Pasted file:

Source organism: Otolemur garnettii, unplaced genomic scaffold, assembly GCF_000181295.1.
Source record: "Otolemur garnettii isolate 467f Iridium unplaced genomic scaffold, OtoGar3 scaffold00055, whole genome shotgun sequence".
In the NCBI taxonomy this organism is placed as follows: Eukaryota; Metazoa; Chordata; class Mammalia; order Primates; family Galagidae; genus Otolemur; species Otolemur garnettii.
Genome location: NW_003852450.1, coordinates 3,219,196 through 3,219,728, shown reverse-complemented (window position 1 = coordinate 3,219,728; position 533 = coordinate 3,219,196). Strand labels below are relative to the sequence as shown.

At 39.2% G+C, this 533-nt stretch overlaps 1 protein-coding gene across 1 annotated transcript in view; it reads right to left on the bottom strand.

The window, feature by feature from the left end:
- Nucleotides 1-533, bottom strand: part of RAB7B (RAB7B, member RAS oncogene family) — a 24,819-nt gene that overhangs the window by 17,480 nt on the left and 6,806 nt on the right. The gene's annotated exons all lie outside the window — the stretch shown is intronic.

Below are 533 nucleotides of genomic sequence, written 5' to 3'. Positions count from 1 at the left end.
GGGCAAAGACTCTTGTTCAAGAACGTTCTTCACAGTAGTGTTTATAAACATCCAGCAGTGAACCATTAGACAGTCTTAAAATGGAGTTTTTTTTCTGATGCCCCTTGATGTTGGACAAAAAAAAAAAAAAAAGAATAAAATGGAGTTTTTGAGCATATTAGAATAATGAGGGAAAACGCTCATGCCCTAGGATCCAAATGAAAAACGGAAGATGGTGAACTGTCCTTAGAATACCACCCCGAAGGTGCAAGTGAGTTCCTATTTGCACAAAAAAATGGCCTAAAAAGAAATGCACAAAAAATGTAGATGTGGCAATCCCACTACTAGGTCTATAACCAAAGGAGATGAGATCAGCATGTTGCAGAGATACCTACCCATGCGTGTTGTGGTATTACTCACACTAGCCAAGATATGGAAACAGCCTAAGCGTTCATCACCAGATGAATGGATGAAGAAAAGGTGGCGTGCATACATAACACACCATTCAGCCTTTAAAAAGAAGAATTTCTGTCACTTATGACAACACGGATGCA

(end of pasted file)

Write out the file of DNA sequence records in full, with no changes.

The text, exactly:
Source organism: Otolemur garnettii, unplaced genomic scaffold, assembly GCF_000181295.1.
Source record: "Otolemur garnettii isolate 467f Iridium unplaced genomic scaffold, OtoGar3 scaffold00055, whole genome shotgun sequence".
In the NCBI taxonomy this organism is placed as follows: Eukaryota; Metazoa; Chordata; class Mammalia; order Primates; family Galagidae; genus Otolemur; species Otolemur garnettii.
Genome location: NW_003852450.1, coordinates 3,219,196 through 3,219,728, shown reverse-complemented (window position 1 = coordinate 3,219,728; position 533 = coordinate 3,219,196). Strand labels below are relative to the sequence as shown.

At 39.2% G+C, this 533-nt stretch overlaps 1 protein-coding gene across 1 annotated transcript in view; it reads right to left on the bottom strand.

The window, feature by feature from the left end:
- Nucleotides 1-533, bottom strand: part of RAB7B (RAB7B, member RAS oncogene family) — a 24,819-nt gene that overhangs the window by 17,480 nt on the left and 6,806 nt on the right. The gene's annotated exons all lie outside the window — the stretch shown is intronic.

Below are 533 nucleotides of genomic sequence, written 5' to 3'. Positions count from 1 at the left end.
GGGCAAAGACTCTTGTTCAAGAACGTTCTTCACAGTAGTGTTTATAAACATCCAGCAGTGAACCATTAGACAGTCTTAAAATGGAGTTTTTTTTCTGATGCCCCTTGATGTTGGACAAAAAAAAAAAAAAAAGAATAAAATGGAGTTTTTGAGCATATTAGAATAATGAGGGAAAACGCTCATGCCCTAGGATCCAAATGAAAAACGGAAGATGGTGAACTGTCCTTAGAATACCACCCCGAAGGTGCAAGTGAGTTCCTATTTGCACAAAAAAATGGCCTAAAAAGAAATGCACAAAAAATGTAGATGTGGCAATCCCACTACTAGGTCTATAACCAAAGGAGATGAGATCAGCATGTTGCAGAGATACCTACCCATGCGTGTTGTGGTATTACTCACACTAGCCAAGATATGGAAACAGCCTAAGCGTTCATCACCAGATGAATGGATGAAGAAAAGGTGGCGTGCATACATAACACACCATTCAGCCTTTAAAAAGAAGAATTTCTGTCACTTATGACAACACGGATGCA